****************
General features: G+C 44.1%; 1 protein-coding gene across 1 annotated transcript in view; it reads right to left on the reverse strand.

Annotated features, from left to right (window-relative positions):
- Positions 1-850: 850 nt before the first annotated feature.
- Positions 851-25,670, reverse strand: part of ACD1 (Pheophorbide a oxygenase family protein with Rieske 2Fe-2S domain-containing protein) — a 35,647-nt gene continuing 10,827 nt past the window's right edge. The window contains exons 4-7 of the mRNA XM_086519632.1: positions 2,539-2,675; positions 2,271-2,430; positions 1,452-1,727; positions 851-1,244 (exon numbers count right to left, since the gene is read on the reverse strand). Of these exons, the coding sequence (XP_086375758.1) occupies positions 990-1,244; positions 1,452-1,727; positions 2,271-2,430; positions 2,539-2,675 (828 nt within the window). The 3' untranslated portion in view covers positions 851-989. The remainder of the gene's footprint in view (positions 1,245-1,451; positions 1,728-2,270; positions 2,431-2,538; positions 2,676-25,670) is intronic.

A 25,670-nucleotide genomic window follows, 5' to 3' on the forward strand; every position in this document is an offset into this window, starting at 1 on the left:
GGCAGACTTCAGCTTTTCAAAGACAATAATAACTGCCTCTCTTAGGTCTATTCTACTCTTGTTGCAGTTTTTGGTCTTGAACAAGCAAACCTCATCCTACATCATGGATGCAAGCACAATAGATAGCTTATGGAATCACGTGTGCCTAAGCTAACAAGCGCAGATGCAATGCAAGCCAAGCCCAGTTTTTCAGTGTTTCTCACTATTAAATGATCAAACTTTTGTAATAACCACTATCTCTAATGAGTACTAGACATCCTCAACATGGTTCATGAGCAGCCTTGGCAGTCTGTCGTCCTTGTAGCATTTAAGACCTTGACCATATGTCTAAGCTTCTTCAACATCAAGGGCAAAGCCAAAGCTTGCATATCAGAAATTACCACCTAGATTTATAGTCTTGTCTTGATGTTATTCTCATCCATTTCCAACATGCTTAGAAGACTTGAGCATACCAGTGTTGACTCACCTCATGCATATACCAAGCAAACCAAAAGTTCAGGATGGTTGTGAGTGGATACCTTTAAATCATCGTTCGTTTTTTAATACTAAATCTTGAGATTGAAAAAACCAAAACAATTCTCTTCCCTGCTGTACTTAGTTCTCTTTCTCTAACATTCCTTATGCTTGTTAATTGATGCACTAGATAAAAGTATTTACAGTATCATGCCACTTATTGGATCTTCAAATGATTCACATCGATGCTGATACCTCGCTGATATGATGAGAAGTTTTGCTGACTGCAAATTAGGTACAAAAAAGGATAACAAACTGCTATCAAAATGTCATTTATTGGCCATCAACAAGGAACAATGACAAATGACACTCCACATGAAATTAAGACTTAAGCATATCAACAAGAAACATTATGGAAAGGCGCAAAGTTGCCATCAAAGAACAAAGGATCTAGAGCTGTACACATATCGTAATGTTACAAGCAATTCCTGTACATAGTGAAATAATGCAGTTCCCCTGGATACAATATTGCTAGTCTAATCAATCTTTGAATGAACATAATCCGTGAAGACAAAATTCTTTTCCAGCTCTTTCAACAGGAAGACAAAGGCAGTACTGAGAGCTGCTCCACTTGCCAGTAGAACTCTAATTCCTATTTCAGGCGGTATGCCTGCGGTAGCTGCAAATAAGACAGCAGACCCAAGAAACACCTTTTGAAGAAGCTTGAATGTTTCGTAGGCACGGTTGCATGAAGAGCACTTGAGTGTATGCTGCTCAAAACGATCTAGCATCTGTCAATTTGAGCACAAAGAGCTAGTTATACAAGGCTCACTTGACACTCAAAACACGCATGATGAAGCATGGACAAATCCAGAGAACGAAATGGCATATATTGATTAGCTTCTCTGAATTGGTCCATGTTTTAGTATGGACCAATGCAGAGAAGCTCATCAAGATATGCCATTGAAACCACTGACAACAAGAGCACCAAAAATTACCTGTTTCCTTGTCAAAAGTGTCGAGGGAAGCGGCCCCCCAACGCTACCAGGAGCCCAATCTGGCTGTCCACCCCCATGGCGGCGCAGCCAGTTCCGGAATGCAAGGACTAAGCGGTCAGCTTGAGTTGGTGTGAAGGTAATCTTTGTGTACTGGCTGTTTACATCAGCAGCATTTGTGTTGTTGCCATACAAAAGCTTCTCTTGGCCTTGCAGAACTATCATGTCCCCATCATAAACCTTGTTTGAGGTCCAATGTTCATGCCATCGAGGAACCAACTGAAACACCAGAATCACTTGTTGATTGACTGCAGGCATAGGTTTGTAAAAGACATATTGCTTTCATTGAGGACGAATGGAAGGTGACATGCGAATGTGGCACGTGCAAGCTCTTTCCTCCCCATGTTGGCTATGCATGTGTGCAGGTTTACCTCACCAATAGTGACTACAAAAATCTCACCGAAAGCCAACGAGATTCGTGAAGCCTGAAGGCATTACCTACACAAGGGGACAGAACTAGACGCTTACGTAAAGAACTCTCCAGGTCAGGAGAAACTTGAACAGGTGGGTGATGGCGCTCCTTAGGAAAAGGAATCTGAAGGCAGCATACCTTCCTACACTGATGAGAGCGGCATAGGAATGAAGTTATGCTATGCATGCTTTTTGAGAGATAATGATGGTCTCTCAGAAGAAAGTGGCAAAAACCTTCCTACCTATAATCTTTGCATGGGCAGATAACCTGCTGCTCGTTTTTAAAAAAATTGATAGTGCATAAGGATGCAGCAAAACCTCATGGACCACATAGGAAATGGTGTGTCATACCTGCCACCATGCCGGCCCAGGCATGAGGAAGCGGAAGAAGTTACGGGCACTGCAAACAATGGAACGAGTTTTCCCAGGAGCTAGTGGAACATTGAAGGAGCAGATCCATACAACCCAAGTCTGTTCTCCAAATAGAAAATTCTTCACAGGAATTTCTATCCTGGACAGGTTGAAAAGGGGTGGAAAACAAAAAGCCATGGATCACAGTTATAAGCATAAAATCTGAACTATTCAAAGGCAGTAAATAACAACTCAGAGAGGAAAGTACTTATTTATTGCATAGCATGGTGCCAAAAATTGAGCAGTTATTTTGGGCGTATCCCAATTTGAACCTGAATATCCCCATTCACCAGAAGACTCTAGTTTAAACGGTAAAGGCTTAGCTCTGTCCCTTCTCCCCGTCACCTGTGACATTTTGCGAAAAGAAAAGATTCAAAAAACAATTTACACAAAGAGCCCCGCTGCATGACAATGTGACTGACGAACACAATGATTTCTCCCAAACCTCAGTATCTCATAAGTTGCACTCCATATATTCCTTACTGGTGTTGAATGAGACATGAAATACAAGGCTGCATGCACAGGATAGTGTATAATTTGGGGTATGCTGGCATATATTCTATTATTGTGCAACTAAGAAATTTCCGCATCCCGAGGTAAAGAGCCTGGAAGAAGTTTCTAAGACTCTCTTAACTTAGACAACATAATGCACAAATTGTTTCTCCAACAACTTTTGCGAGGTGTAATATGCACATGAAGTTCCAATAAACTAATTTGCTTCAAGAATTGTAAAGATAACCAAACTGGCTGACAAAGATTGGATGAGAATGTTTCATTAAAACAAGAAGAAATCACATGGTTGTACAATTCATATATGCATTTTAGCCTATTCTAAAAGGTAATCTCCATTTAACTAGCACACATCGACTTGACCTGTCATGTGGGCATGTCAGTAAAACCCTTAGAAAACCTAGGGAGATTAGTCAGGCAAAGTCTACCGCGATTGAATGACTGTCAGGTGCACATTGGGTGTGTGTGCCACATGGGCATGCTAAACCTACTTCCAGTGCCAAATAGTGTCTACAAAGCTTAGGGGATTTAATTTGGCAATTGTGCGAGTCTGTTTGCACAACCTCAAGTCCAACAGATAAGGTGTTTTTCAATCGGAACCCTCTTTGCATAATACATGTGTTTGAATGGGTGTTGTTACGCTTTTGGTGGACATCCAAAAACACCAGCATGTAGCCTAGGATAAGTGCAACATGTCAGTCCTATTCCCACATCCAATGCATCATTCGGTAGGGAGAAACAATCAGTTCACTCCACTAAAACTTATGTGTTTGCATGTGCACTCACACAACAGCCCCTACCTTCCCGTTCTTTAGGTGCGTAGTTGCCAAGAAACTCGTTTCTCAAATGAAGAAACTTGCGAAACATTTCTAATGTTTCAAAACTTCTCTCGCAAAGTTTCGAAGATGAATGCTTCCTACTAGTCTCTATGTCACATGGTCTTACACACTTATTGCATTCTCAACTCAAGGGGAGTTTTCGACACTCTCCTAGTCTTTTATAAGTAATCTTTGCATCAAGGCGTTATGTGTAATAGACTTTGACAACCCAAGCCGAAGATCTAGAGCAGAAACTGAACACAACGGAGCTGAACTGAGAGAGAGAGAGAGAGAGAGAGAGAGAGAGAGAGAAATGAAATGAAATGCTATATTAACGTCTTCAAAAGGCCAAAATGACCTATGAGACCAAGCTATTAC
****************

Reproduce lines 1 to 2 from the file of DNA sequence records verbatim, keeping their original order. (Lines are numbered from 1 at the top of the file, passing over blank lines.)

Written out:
General features: G+C 44.1%; 1 protein-coding gene across 1 annotated transcript in view; it reads right to left on the reverse strand.

Annotated features, from left to right (window-relative positions):